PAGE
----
Inquest hears Thunder Bay jail crowded, understaffed when Indigenous artist died

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TORONTO — A Thunder Bay jail was understaffed and overcrowded with inmates when a renowned Indigenous artist died there in 2017, a senior officer at the facility told an inquest on Friday.

Moses Beaver, of Nibinamik First Nation, was found unresponsive in his cell in February 2017 before being taken to the Thunder Bay Regional Health Sciences Centre, where he was pronounced dead.

An inquest into the 56-year-old's death began earlier this month and could make recommendations that include ways to improve mental health services in Thunder Bay's jail and across remote First Nations.

Staff Sgt. Mark Dyrland, who works at the Thunder Bay jail, said the facility was understaffed around 2017, with only a few employees running the entire jail on some days.

Dyrland said that as a supervisor, he had to serve meals to inmates and collect dishes at times so other staff members could take a break.

"It was a struggle," he said.

"There were days that you would be running the entire institution with five staff."

The number of inmates at the facility had been increasing and reached more than 200 by 2016, he said.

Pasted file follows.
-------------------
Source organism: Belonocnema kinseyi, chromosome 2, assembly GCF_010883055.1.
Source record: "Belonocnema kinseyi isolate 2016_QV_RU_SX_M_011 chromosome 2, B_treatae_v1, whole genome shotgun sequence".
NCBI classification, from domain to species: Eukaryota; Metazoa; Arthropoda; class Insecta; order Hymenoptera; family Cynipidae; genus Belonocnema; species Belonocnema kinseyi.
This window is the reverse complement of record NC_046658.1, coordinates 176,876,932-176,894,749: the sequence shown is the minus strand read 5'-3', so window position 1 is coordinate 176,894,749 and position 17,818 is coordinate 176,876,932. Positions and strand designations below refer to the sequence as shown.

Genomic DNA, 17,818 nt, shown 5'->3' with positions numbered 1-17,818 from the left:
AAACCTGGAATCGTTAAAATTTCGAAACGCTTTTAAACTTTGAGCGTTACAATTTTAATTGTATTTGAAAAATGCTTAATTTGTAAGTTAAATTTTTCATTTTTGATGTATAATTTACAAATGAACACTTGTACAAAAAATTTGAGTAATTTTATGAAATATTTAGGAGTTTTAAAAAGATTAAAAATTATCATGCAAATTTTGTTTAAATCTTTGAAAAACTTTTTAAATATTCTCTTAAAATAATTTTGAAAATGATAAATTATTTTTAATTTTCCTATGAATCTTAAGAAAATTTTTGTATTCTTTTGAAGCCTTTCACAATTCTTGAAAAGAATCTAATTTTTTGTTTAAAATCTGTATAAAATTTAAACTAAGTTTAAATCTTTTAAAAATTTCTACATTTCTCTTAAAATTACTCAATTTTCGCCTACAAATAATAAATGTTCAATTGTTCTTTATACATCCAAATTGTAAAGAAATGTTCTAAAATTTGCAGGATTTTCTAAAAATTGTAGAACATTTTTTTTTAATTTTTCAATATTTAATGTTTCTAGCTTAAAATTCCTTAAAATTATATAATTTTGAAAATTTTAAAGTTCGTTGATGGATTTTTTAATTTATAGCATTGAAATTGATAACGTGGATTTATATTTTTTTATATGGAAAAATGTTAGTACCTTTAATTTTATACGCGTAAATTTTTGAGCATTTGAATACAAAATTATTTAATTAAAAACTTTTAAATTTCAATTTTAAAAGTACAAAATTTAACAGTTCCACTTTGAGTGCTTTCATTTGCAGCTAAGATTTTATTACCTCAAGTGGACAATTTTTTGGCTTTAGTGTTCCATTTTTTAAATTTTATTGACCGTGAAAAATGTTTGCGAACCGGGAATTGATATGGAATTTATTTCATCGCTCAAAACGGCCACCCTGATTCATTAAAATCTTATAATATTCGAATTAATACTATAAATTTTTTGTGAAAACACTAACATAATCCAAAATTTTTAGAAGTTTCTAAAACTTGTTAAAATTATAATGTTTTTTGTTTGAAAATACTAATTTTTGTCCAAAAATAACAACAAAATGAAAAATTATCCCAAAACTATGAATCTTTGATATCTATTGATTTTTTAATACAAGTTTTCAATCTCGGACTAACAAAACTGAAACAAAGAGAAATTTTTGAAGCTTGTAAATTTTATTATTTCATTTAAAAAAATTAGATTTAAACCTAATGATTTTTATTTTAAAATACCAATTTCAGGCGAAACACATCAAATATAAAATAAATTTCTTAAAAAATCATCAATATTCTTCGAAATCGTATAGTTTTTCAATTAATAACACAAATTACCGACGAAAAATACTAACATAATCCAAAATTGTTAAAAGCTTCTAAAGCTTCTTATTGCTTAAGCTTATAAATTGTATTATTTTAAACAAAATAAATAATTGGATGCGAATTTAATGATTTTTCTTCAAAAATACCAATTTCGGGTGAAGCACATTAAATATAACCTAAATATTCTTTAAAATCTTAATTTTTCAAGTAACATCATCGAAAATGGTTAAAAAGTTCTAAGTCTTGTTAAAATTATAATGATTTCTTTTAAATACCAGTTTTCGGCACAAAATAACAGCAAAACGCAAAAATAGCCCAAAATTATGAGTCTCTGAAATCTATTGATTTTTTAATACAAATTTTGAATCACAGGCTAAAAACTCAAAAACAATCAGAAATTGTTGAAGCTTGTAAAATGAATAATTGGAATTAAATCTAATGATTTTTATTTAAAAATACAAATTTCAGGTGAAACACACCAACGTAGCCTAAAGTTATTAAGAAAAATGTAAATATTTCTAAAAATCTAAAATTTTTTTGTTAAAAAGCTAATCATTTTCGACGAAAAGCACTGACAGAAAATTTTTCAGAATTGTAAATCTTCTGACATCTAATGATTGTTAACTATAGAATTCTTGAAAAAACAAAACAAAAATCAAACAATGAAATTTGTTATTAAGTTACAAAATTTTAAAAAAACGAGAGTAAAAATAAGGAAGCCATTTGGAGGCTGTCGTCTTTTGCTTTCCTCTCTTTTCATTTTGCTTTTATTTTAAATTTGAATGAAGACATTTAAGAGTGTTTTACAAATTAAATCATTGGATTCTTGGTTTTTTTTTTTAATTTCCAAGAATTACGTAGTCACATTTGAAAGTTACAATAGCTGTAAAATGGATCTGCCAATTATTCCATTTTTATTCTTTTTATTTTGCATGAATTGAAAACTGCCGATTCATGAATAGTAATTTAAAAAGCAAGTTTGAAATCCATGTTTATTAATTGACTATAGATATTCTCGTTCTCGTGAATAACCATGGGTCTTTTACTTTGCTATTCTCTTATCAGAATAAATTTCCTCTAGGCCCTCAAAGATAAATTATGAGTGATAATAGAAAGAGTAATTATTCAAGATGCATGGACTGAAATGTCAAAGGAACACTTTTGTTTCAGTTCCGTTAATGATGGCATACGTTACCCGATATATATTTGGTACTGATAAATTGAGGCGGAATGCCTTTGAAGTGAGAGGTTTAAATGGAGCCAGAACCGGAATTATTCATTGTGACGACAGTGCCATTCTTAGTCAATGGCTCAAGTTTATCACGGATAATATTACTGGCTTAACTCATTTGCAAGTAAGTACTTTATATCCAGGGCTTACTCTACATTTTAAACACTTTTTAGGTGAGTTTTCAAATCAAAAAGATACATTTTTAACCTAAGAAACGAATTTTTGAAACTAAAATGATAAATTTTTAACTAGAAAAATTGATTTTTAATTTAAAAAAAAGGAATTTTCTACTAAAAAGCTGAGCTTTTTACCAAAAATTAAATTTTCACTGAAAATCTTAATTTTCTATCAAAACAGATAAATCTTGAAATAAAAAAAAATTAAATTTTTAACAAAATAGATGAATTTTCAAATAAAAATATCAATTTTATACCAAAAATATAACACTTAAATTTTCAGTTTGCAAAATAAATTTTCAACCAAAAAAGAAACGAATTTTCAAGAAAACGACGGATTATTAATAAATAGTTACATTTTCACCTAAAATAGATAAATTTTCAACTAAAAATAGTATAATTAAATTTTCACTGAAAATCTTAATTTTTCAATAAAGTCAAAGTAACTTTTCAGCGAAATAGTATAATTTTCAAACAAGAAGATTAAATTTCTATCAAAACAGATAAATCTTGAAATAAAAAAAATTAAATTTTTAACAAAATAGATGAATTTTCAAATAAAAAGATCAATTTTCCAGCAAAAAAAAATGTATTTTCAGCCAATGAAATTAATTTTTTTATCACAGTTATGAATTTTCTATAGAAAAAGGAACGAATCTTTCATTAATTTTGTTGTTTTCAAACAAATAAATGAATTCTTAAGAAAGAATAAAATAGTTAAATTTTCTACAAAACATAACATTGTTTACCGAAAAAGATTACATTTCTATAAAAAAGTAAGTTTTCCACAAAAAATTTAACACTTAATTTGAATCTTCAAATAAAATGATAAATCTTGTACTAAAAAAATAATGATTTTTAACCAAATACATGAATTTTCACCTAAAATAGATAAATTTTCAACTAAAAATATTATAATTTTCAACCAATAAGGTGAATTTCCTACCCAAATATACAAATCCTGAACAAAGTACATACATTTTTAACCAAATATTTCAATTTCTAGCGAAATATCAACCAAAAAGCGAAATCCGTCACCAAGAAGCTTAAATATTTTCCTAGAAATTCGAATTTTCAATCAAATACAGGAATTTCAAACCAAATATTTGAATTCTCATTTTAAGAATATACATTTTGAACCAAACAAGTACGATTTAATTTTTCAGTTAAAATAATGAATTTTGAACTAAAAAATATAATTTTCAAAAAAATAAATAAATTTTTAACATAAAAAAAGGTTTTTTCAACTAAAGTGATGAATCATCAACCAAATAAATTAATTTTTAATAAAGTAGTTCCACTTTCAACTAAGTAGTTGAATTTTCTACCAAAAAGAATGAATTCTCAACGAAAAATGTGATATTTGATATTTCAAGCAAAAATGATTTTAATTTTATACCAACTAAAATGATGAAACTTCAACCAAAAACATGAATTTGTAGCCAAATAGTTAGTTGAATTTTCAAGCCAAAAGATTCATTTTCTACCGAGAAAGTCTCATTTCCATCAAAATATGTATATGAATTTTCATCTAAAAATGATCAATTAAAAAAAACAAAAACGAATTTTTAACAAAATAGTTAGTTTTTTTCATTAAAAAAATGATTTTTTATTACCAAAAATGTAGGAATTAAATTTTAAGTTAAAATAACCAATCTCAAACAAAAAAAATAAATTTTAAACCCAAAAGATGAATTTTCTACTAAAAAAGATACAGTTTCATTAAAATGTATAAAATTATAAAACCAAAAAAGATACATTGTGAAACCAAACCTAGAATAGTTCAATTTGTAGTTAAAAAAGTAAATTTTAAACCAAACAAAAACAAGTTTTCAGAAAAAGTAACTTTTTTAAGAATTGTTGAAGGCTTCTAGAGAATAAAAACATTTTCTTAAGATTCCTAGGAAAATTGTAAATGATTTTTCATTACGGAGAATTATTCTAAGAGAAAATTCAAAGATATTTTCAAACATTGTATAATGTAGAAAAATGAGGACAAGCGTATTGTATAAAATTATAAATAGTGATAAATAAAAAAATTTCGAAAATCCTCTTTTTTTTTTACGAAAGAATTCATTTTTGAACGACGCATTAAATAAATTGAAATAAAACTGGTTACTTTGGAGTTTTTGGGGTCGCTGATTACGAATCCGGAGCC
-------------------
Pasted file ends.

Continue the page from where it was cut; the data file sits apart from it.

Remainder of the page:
"It was pretty tough, pretty tough most days. We were very understaffed, very overpopulated," he said. "There was a lot of violence in the institution ... It made things very challenging."

Dyrland said the facility has more staff now and that has helped in addressing the needs of inmates.

"Today, it's much easier, we have resources." he said.

"We have social workers. We have mental health nurses ... We still run short from day to day but we do have a lot of staff available to assist."

The inquest jury has heard that the death of Beaver, who had mental health issues and sought help, was attributed to hanging.

Staff Sgt. Rylan Forrest, who was among a few officers who responded to Beaver in the jail on Feb. 13, 2017, told the inquest that he ran to the artist's cell when another officer sounded an emergency alarm.

"We worked very hard, fast to be able to enter the cell," he said. "Myself and another officer took turns performing CPR until the fire and paramedics came."

Beaver was pronounced dead later that day.

Dr. Peter Schubert, who worked as a psychiatrist at the Thunder Bay jail between 2003 and 2018, told the inquest earlier this week that the jail's psychiatric services didn't meet the needs of the population.

He said he was scheduled to spend three hours a week at the facility to serve an average of 200 inmates, including many that had significant addiction and mental health issues.

Schubert said the jail is aware of the issue and has tried to recruit other psychiatrists but that has been difficult.

The coroner's counsel, Robert Kozak, told the jury earlier that approximately 32 witnesses will be called during the 20-day inquest, including jail staff, police officers, Beaver's loved ones, health experts and community members.

This report by The Canadian Press was first published April 28, 2023.

Maan Alhmidi, The Canadian Press